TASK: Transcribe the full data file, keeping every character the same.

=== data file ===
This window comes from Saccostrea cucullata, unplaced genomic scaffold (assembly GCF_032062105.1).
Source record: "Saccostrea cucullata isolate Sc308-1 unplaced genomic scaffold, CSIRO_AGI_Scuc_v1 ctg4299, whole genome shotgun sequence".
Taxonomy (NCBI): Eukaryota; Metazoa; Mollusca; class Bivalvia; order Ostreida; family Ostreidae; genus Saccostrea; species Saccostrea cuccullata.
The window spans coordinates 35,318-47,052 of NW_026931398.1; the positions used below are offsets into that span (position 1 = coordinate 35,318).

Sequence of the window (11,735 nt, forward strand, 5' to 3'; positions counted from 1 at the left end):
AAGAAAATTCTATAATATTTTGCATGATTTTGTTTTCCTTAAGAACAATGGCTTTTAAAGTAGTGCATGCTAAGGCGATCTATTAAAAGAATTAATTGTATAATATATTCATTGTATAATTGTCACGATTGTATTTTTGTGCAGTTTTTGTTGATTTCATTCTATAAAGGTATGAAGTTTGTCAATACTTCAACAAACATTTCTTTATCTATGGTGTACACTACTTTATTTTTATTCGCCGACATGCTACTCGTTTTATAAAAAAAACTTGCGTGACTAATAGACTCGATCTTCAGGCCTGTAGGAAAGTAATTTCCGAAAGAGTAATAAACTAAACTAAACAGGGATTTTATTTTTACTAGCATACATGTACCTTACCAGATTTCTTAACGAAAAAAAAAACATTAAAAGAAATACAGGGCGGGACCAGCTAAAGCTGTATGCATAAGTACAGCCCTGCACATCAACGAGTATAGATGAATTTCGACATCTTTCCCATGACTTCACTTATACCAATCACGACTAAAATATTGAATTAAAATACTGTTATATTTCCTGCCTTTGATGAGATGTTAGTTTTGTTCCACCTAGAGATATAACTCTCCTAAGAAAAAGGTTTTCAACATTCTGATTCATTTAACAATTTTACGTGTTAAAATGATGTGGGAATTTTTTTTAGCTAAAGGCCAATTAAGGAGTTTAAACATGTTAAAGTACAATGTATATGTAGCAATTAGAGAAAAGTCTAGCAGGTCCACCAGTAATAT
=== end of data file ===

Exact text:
This window comes from Saccostrea cucullata, unplaced genomic scaffold (assembly GCF_032062105.1).
Source record: "Saccostrea cucullata isolate Sc308-1 unplaced genomic scaffold, CSIRO_AGI_Scuc_v1 ctg4299, whole genome shotgun sequence".
Taxonomy (NCBI): Eukaryota; Metazoa; Mollusca; class Bivalvia; order Ostreida; family Ostreidae; genus Saccostrea; species Saccostrea cuccullata.
The window spans coordinates 35,318-47,052 of NW_026931398.1; the positions used below are offsets into that span (position 1 = coordinate 35,318).

Sequence of the window (11,735 nt, forward strand, 5' to 3'; positions counted from 1 at the left end):
AAGAAAATTCTATAATATTTTGCATGATTTTGTTTTCCTTAAGAACAATGGCTTTTAAAGTAGTGCATGCTAAGGCGATCTATTAAAAGAATTAATTGTATAATATATTCATTGTATAATTGTCACGATTGTATTTTTGTGCAGTTTTTGTTGATTTCATTCTATAAAGGTATGAAGTTTGTCAATACTTCAACAAACATTTCTTTATCTATGGTGTACACTACTTTATTTTTATTCGCCGACATGCTACTCGTTTTATAAAAAAAACTTGCGTGACTAATAGACTCGATCTTCAGGCCTGTAGGAAAGTAATTTCCGAAAGAGTAATAAACTAAACTAAACAGGGATTTTATTTTTACTAGCATACATGTACCTTACCAGATTTCTTAACGAAAAAAAAAACATTAAAAGAAATACAGGGCGGGACCAGCTAAAGCTGTATGCATAAGTACAGCCCTGCACATCAACGAGTATAGATGAATTTCGACATCTTTCCCATGACTTCACTTATACCAATCACGACTAAAATATTGAATTAAAATACTGTTATATTTCCTGCCTTTGATGAGATGTTAGTTTTGTTCCACCTAGAGATATAACTCTCCTAAGAAAAAGGTTTTCAACATTCTGATTCATTTAACAATTTTACGTGTTAAAATGATGTGGGAATTTTTTTTAGCTAAAGGCCAATTAAGGAGTTTAAACATGTTAAAGTACAATGTATATGTAGCAATTAGAGAAAAGTCTAGCAGGTCCACCAGTAATAT